2005年 03月 02日
"Redress: Inside the Japanese Canadian Call for Justice"
After a public attempt for redress failed in 1947, Japanese-Canadians had been determined to become "model citizens": hardworking, compliant, and invisible.
Books: Redress, by Roy Miki
By hal wake
Publish Date: 10-Feb-2005
Raincoast Books, 361 pp, $34.95, hardcover.
In 1984, after decades of refusing to admit the wrong in uprooting Japanese-Canadian families from their homes, breaking them apart and dispersing them across the country, confiscating their property and interning many individuals illegally, the federal government made an offer. As Roy Miki's Redress: Inside the Japanese Canadian Call for Justice tells us, this moment is the crux of a dramatic story about the remaking of the Japanese-Canadian community and the reshaping of our national identity.
After a public attempt for redress failed in 1947, Japanese-Canadians had been determined to become "model citizens": hardworking, compliant, and invisible. Then almost out of the blue came an offer of $5 million to be shared by all Canadians but no apology, just an expression of "regret". Suddenly a silent community unused to political activity, with a leadership at war with itself, was forced to engage in very public and political negotiations with a government that had smashed it apart 40 years earlier. An offer, as inadequate and insulting as it was, was on the table, and the clock was ticking for many of the community's elders.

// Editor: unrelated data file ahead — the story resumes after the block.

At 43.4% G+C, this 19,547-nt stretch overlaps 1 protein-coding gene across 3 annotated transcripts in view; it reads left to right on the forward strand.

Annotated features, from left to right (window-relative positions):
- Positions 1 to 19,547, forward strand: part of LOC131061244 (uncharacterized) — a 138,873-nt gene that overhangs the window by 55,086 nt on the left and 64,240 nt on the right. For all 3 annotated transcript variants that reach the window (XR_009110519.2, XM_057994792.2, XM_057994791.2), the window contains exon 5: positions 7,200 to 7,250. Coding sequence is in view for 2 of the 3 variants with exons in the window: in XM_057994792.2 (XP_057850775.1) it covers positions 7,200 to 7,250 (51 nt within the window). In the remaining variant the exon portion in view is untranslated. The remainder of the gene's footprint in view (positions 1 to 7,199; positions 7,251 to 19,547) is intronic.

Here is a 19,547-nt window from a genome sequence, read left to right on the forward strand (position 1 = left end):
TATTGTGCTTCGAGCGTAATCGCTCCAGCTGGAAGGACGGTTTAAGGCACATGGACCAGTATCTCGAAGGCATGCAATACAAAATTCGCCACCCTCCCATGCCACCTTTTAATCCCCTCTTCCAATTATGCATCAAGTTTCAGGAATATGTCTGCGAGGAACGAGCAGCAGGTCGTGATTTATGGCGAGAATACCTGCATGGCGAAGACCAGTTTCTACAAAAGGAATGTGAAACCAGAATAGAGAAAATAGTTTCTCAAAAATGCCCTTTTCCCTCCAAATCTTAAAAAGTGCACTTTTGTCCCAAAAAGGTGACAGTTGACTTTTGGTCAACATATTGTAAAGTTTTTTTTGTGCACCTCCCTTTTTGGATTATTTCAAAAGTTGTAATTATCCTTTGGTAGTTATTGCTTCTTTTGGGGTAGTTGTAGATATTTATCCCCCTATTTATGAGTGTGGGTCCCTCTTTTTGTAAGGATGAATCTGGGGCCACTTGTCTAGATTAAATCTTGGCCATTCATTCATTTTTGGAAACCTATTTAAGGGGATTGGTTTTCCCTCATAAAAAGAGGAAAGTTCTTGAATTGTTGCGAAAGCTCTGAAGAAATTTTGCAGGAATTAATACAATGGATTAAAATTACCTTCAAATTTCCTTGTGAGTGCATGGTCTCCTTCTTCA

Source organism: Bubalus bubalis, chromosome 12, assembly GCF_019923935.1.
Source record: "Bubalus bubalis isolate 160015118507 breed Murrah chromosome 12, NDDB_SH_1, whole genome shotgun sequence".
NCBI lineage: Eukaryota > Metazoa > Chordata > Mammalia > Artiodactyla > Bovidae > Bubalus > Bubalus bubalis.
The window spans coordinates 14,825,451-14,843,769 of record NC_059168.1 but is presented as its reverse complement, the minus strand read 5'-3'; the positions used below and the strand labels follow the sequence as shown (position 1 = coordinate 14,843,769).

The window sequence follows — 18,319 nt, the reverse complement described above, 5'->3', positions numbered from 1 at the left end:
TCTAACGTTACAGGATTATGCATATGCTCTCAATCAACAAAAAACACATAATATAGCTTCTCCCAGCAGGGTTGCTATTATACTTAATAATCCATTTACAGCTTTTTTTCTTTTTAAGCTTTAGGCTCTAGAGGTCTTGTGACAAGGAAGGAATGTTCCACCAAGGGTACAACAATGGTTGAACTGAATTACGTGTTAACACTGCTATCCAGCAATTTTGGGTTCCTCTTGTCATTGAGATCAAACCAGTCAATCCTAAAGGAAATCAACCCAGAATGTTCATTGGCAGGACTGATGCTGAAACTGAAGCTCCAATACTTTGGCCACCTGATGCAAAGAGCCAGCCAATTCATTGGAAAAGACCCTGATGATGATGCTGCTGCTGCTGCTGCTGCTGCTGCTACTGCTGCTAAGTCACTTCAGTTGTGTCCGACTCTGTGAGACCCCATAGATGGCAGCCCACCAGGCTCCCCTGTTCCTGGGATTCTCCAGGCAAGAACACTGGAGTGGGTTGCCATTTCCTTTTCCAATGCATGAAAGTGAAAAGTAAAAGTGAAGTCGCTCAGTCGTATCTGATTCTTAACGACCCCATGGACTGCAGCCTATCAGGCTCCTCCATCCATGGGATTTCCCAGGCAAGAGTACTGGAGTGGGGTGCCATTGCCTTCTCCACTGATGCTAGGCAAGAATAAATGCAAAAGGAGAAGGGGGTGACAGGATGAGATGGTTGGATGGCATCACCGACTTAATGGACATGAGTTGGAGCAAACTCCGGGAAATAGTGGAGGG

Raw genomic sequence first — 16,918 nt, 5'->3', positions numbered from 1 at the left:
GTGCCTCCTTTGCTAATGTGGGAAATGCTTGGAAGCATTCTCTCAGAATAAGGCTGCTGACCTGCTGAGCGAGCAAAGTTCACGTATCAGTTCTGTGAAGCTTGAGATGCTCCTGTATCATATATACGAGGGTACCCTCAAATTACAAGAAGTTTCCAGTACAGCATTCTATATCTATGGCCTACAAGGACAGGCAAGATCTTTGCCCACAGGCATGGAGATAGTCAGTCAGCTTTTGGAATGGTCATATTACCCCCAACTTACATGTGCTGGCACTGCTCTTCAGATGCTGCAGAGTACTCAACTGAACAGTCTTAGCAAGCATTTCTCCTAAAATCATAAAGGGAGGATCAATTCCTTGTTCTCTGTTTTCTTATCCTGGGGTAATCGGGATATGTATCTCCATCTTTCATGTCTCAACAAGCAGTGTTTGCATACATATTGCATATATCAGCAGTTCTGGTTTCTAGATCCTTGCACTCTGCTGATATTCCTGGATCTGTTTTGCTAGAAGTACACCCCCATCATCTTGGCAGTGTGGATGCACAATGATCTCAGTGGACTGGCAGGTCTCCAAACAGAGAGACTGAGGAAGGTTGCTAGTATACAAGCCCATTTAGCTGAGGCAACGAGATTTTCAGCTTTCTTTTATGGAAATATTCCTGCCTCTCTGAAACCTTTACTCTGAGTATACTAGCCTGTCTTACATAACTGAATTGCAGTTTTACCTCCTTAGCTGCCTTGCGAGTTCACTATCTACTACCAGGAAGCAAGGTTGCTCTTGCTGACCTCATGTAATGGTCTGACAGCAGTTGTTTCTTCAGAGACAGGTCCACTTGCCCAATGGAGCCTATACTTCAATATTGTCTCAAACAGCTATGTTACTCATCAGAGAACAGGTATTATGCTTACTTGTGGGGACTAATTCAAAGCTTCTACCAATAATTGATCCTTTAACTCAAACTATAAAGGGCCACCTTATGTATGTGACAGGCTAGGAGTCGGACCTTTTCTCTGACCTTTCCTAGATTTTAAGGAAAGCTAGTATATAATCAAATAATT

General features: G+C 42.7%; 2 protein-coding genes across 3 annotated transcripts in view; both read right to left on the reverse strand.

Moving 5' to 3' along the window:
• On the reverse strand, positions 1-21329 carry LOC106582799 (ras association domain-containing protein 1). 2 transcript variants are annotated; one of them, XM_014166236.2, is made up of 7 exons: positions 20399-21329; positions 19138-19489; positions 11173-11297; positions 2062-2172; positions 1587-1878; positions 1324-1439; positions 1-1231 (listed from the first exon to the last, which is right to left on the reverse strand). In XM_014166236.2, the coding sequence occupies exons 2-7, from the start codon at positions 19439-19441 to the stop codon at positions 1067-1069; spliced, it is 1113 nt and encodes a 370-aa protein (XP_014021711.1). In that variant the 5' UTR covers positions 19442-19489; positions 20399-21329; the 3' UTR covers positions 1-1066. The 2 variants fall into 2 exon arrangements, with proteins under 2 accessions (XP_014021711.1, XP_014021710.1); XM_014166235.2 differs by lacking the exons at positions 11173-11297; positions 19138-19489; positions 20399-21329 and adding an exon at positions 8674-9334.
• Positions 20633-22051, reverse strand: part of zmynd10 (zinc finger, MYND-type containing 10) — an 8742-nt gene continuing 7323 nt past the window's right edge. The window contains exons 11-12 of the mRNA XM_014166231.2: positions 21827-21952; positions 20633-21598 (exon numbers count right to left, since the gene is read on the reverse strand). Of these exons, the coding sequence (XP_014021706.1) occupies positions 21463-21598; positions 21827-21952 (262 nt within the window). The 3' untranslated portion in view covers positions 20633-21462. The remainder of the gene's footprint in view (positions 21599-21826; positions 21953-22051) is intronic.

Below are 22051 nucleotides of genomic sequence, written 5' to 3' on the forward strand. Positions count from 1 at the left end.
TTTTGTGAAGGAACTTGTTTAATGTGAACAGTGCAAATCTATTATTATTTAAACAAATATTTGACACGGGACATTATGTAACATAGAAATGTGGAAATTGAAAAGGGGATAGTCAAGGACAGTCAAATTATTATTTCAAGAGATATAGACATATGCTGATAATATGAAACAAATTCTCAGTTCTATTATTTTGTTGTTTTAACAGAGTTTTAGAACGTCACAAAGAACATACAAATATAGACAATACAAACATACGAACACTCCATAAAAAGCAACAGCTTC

Miki is a Governor General's Awardwinning poet and a professor at SFU. He became active in the redress movement in the early '80s, and his brother Art, as head of the National Association of Japanese Canadians, was instrumental in the lengthy negotiations that ensued. The book's mixture of history, memoir, and postmodern analysis is sometimes confusing, and the academic style often diffuses rather than heightens the drama inherent in the story. But I think Miki wants to go beyond the events to find a deeper understanding of identity.
The Canadians of Japanese descent did not succumb to the pressure to accept an inadequate settlement. They honoured principles that were simply hollow slogans for the government: truth and justice. Until we acknowledged the truth that there was no justification for the abuses suffered by the Japanese-Canadians, none of us would be whole. Unless there was compensation for individuals who were wronged and for the entire community, and a commitment that it would never happen again to any Canadian citizen, there could be no justice. Through their courage and efforts they were successful and our country is the better for it.